UK health officials have issued an urgent alert to family doctors after an unspecified number of children were admitted to intensive care units with serious coronavirus-related symptoms.
The children were suffering from abdominal pain, gastrointestinal symptoms, cardiac inflammation and blood test results consistent with severe Covid-19 infections.
The patients also showed overlapping signs of toxic shock syndrome and atypical Kawasaki Disease, which causes blood vessels to become swollen and inflamed and can lead to cardiac issues.
Not all of the children have tested positive for Covid-19 although many have.
The alert was issued by a clinical commissioning group in London and shared online by the Paediatric Intensive Care Society. Family doctors have been urged to be vigilant and refer children to emergency care and specialists.
“Over the last 3 weeks there has been [an] apparent rise in the number of children of all ages presenting with a multi-system inflammatory state requiring intensive care across London and also in other regions of the UK.” the alert says.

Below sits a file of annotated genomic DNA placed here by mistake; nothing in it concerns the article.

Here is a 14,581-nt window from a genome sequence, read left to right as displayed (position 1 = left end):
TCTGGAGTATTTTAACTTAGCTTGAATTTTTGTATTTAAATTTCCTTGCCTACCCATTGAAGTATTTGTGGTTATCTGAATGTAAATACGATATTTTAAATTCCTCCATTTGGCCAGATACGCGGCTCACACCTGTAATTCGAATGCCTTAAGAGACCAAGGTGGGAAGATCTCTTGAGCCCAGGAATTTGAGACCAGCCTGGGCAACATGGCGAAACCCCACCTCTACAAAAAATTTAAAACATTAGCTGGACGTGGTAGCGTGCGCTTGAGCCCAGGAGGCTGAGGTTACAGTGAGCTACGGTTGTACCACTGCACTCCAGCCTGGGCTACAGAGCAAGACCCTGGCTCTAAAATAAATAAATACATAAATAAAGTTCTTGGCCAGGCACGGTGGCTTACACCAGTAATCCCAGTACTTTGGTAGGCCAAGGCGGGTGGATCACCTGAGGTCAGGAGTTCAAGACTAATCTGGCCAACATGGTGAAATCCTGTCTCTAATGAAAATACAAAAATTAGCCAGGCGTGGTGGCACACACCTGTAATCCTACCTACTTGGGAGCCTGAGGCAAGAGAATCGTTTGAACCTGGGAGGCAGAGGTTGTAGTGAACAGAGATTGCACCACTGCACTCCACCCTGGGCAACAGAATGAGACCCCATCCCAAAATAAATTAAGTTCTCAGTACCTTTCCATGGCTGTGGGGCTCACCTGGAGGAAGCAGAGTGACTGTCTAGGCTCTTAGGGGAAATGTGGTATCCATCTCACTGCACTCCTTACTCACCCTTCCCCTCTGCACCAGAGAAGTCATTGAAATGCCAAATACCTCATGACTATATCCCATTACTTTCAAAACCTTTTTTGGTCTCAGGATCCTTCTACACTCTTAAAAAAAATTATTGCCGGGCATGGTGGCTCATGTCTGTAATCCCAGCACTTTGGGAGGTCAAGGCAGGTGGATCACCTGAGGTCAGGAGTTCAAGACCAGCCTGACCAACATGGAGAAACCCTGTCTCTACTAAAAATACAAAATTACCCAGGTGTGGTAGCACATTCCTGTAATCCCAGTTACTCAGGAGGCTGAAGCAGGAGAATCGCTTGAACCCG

“There is a growing concern that a SARS-CoV-2 related inflammatory syndrome [is] emerging in children in the UK or that there may be another as yet unidentified infectious pathogen associated with these cases,” it adds.
SARS-CoV-2 is the name of the virus strain that caused the Covid-19 outbreak.
The news has caused alarm online with Dr Elizabeth Whittaker, a paediatrician in infectious diseases and immunology at St Mary’s Hospital in London, saying that Italian and Spanish colleagues are reporting similar cases.
“Numbers are small but significant,” Dr Whittaker wrote on Twitter. “We want primary care (and) A&E to be vigilant so those affected are in the right place to get appropriate supportive care if needed.”
But confusion remains as to why the NHS has not made their concerns public with some in the medical community criticising the lack of communication.
NHS England said there is no evidence so far of a confirmed link between Kawasaki-related diseases and Covid-19 complications in children.
“Thankfully Kawasaki-like diseases are very rare, as currently are serious complications in children related to Covid-19, but it is important that clinicians are made aware of any potential emerging links so that they are able to give children and young people the right care fast,” said professor Simon Kenny, NHS national clinical director for children and young people.